There is also a savanna in northern Australia. Eucalyptus trees take the place of acacias in the Australian savanna. There are many species of kangaroos in this savanna but not too much diversity of different animals
Plants of the savannas are highly specialized to grow in this environment of long periods of drought. They have long tap roots that can reach the deep water table, thick bark to resist annual fires, trunks that can store water, and leaves that drop of during the winter to conserve water. The grasses have adaptations that discourage animals from grazing on them; some grasses are too sharp or bitter tasting for some animals, but not others, to eat. The side benefit of this is that every species of animal has something to eat. Different species will also eat different parts of the grass. Many grasses grow from the bottom up, so that the growth tissue doesn't get damaged by grazers. Many plants of the savanna also have storage organs like bulbs and corms for making it though the dry season.
Most of the animals on the savanna have long legs or wings to be able to go on long migrations. Many burrow under ground to avoid the heat or raise their young. The savanna is a perfect place for birds of prey like hawks and buzzards. The wide, open plain provides them with a clear view of their prey, hot air updrafts keep them soaring, and there is the occasional tree to rest on or nest in. Animals don't sweat to lose body heat, so they lose it through panting or through large areas of exposed skin, or ears, like those of the elephant.
The savanna has a large range of highly specialized plants and animals. They all depend on the each other to keep the environment in balance. There are over 40 different species of hoofed mammals that live on the savannas of Africa. Up to 16 different species of browsers (those who eat leaves of trees) and grazers can coexist in one area. They do this by having their own food preferences, browsing/grazing at different heights, time of day or year to use a given area, and different places to go during the dry season.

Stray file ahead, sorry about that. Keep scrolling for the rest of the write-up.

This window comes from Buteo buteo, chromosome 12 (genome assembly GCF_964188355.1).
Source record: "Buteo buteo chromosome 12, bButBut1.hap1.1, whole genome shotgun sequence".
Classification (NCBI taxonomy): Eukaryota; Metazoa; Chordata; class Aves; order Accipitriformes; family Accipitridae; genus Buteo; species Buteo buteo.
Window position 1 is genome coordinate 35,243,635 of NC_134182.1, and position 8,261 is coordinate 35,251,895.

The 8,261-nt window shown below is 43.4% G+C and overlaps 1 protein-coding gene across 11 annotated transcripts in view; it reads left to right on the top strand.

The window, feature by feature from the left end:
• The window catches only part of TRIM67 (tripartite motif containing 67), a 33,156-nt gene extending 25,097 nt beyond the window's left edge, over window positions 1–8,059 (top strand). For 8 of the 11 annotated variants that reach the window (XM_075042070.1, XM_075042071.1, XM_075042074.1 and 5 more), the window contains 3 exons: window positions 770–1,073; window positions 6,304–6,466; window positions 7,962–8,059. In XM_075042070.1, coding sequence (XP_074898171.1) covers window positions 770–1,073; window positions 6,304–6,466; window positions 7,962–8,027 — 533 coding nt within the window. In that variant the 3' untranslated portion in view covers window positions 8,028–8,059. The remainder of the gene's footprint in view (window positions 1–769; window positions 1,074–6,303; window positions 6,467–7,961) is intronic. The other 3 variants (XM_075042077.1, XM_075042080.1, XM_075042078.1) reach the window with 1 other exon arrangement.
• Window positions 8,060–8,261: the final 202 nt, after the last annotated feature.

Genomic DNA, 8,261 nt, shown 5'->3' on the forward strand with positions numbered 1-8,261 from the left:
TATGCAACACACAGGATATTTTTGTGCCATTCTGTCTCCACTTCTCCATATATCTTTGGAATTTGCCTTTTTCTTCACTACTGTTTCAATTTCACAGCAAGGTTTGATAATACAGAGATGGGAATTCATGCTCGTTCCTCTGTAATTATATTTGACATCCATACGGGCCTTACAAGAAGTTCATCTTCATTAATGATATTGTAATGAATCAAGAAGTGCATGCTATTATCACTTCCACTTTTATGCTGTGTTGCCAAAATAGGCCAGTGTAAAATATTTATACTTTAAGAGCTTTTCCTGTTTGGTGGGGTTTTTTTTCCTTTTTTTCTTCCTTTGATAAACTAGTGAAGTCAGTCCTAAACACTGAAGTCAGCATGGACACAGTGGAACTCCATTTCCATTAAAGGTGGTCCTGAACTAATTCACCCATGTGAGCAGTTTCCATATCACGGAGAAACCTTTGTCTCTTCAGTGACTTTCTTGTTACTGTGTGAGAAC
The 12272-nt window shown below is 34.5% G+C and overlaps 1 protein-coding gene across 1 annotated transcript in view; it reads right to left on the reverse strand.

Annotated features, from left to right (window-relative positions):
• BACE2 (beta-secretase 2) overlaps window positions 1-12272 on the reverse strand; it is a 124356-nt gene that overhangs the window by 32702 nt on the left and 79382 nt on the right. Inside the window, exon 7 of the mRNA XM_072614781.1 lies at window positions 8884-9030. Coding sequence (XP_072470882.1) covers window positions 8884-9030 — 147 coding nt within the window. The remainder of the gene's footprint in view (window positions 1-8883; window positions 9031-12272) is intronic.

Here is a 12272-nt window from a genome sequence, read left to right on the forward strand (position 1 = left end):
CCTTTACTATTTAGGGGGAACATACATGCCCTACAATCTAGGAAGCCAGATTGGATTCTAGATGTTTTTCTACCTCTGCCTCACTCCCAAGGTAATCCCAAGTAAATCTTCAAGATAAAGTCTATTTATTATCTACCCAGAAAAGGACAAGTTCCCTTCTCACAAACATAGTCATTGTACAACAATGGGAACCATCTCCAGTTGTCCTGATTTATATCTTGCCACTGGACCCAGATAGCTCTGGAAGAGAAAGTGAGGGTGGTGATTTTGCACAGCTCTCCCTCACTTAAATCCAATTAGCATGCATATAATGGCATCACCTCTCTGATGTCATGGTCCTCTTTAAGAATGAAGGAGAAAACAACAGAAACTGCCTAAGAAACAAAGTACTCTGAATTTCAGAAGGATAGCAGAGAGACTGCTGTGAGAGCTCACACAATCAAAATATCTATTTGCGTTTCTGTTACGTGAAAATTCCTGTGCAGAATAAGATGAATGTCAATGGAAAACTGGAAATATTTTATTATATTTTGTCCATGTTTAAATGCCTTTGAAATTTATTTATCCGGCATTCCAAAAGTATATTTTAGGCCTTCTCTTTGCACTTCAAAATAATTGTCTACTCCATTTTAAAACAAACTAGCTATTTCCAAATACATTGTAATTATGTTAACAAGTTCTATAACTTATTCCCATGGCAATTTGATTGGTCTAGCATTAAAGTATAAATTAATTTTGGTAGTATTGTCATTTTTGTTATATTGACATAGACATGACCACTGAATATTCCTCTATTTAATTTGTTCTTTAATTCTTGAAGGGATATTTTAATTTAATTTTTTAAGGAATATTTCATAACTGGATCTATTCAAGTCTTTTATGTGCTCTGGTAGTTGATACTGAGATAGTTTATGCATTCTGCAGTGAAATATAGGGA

These different herbivores provide a wide range of food for carnivores, like lions, leopards, cheetahs, jackals and hyenas. Each species has its own preference, making it possible to live side by side and not be in competition for food.
In many parts of the savannas of Africa people have started using it to graze their cattle and goats. They don't move around and soon the grasses are completely eaten up. With no vegetation, the savanna turns into a desert. Huge areas of savanna are lost to the Sahara desert every year because of overgrazing and farming.
In this report you will learn about Hot and Dry Deserts and Cold Deserts. I hope you enjoy!
A Hot and Dry Desert is, as you can tell from the name, hot and dry. Most Hot and Dry Deserts don't have very many plants. They do have some low down plants though. The only animals they have that can survive have the ability to burrow under ground. This is because they would not be able to live in the hot sun and heat. They only come out in the night when it is a little cooler.